Monday, 24 February 2014

Judging a Book By Its Cover


Nowadays many books are produced with a ‘perfect’ binding where the pages are stuck to the spine and invariably split open as soon as any pressure is applied. They are still the common book shape we are all familiar with but they are very different to books printed before 1801. Until the early nineteenth century bindings were all made by hand so each one is unique.

Books were produced by printing on a large sheet of paper and then folding, cutting and sewing the sheets to make the familiar book shape.  The size of the book depends on how many folds are made, so for a quarto the page is folded four times and for an octavo eight times, and so on. The text block that has now been created needs something to protect it and keep it clean and the best and most efficient way of doing this is to provide a rigid board front and back covered with a material such as leather.  You end up with a space that can be decorated in any way you want.
Sewing Structure of a Binding
Sewing Structure of a binding
This picture shows a book which has lost its spine showing the sewing structure. You can see the different gatherings of pages laid next to each other. The large thick cord is what is holding the boards on and providing a stable mount for the pages to be sewn onto.
 



There are many different sorts of bindings and fine bindings actually only represent a tiny proportion of those surviving, but their beauty and craftsmanship mean that they never fail to delight. There have been many wonderful binders through the ages some known only through their distinctive work such as the ‘Centre Rectangle Binder’, or the ‘Small Carnation Binder’ but there are other names that we can identify.
 

 

 

This is an early binding designed by Dante Gabriel Rossetti. It was for a book of his sister Christina’s poems.  








Rossetti was a poet, painter, and  illustrator among many other talents. His work with its clean pure lines influenced the generation that came after him including artists such as William Morris. Rossetti’s art was also characterised by his love of all things medieval and this binding is a good example of that.  The book is bound in smooth green cloth and has then been gilded, the design pressed into the surface with hot tools with gold leaf between the tool and the leather. The design wraps round the spine so is best seen when the book is open. The lines coming out from the spine top and bottom suggest ornate hinges and the small gold circles could represent the nail heads that would have held book clasps or furniture on a medieval binding. The design was developed over several months in 1865-1866. Rossetti had also done the design for Christina’s first book of poetry, Goblin Market, and this is similar in style with the small gold circles, although the lines for that book were straight not gently curved as in this binding.
 
The second named binding is from the beginning of the 20th century.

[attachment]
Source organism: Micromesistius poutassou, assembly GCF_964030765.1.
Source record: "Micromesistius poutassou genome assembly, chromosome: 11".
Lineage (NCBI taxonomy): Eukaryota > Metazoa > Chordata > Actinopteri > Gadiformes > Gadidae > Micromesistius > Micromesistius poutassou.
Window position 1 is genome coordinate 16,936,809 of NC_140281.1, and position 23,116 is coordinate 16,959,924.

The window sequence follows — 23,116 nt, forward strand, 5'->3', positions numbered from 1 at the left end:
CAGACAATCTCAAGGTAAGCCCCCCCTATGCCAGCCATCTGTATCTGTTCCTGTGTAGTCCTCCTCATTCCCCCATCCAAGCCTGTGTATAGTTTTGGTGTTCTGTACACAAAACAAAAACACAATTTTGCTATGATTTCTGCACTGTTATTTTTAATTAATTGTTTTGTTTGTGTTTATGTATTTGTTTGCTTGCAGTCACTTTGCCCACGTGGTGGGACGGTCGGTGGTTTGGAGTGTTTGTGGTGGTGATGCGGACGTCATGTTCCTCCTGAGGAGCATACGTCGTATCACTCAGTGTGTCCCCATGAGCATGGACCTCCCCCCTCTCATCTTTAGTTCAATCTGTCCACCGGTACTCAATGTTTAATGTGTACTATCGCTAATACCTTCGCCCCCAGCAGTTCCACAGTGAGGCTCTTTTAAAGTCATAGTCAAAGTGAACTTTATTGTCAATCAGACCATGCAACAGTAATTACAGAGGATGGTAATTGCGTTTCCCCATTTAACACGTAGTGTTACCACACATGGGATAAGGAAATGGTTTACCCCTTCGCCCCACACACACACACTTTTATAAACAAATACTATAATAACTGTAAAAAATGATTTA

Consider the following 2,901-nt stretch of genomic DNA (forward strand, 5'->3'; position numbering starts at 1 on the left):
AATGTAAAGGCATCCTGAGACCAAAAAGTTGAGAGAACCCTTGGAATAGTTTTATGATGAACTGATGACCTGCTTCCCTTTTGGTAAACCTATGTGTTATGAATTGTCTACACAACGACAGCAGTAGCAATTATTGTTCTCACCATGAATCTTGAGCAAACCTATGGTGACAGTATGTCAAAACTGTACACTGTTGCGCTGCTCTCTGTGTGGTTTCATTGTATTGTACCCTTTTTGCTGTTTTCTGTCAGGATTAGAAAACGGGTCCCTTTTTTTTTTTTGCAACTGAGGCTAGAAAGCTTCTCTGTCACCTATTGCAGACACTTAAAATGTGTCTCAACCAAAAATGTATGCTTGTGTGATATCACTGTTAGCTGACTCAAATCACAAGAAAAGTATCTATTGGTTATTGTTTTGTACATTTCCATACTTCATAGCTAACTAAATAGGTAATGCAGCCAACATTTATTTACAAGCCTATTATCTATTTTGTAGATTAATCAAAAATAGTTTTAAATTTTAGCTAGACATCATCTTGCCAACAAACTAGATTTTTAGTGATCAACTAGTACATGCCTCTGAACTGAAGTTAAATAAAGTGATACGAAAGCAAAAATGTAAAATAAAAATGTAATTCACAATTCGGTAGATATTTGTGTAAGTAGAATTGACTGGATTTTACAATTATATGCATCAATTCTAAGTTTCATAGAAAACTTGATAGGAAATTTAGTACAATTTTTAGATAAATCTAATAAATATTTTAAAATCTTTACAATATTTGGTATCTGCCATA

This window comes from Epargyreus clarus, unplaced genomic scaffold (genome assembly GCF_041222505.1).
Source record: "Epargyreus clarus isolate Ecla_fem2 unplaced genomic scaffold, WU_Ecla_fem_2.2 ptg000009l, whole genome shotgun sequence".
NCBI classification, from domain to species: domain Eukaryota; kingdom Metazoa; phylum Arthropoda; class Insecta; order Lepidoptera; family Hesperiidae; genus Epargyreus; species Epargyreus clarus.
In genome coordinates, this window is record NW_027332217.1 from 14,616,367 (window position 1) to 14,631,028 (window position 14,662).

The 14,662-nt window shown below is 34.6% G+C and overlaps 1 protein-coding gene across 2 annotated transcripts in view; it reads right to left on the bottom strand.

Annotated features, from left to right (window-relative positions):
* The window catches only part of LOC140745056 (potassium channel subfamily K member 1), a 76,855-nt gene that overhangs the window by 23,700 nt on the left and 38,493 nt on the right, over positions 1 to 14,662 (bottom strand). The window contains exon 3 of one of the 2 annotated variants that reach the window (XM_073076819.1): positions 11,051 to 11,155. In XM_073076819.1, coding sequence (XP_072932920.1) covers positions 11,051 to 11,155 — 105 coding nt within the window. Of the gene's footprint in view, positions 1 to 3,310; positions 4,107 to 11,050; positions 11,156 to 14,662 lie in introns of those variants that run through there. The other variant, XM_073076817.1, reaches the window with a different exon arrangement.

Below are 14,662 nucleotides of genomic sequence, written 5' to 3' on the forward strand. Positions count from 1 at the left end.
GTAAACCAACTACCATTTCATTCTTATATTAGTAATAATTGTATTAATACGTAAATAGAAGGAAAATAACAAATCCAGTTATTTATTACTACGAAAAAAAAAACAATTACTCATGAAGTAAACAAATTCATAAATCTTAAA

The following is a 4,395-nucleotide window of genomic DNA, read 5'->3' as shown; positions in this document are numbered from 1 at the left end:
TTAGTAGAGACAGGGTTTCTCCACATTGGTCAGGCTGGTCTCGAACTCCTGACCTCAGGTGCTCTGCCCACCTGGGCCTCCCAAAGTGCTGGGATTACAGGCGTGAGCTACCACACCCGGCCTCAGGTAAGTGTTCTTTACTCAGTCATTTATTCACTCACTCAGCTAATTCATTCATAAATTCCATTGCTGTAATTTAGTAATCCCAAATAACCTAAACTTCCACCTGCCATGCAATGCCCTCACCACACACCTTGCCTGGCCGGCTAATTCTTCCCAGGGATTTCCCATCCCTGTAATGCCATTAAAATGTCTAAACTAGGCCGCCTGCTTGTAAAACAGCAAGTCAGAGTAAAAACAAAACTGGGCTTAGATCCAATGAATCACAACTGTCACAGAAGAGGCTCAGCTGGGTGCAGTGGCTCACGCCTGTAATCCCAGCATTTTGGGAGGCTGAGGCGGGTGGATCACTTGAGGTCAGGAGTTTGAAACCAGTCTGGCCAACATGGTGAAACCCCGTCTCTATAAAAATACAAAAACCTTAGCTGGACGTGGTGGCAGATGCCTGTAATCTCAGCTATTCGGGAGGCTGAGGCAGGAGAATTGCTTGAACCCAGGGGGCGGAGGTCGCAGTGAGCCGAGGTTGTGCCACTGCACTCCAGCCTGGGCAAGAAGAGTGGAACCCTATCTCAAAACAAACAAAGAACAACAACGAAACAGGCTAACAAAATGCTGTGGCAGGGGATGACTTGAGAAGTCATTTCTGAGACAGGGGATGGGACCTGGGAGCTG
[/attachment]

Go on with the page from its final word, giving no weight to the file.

Sangorski & Sutcliffe were early 20th century bookbinders famous for using precious stones and metals in their extravagant bindings. One of their most famous creations was on a copy of the Omar Khayyam and was known as the Great Omar. It was a beautiful binding featuring golden peacocks with jewelled tails but sadly Great Omar went down with the Titanic and has never been recovered. A second copy was made but was then destroyed during the Blitz in World War Two. Undaunted, third copy was produced and, to date, this resides safely in the British Library.
 
Although, at first sight, this seems one of their less ornate bindings the design, fashioned by inlaying different coloured leathers, creates a real sense of movement among the rose stems.

Sangorsko and Sutcliffe binding for The Hind and the Panther
Sangorski and Sutcliffe binding for The Hind and The Panther by Dryden
 
 
The binding is not contemporary with the book which was published in 1697. It is a poem by John Dryden called The Hind and the Panther and was written after his conversion to Roman Catholicism. The poem is an allegory with the hind representing the Catholic Church and the panther the Church of England.
It is interesting to speculate as to why this style of binding was chosen for the book. The tortuous thorny rose stems ending in the tight red rosebuds might be a metaphor for the struggle Dryden had to undergo, hiding his true religious beliefs until he was able to openly convert under James II. The use of roses as a symbol of achievement and completion is well established. After having battled with the long thorny stems, the toiler is rewarded with the beauty and the fragrance of the flowers. The rosebud represents beauty and purity and the rose leaves denote hope.  However the binding was put on over 200 years after the books first publication so perhaps the owner just liked the design!
These and many other examples of fine binding can be found in the display cases along the Harry Fairhurst corridor in the University of York library.  The exhibition will be in place until the end of April 2014. For more information please contact Sarah Griffin, Special Collections Librarian at sarah.griffin@york.ac.uk
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This post was written by Sarah Griffin, Special Collections Librarian at the University of York.
 
Don't miss Sarah's free talk on the Special Collections of the University of York, "A Journey Through the Pages" on Thursday 6th March 6.30pm (drinks and canap├ęs from 6.00pm), in LFA 204/205
 
To register for tickets go to http://bit.ly/journeythroughthepages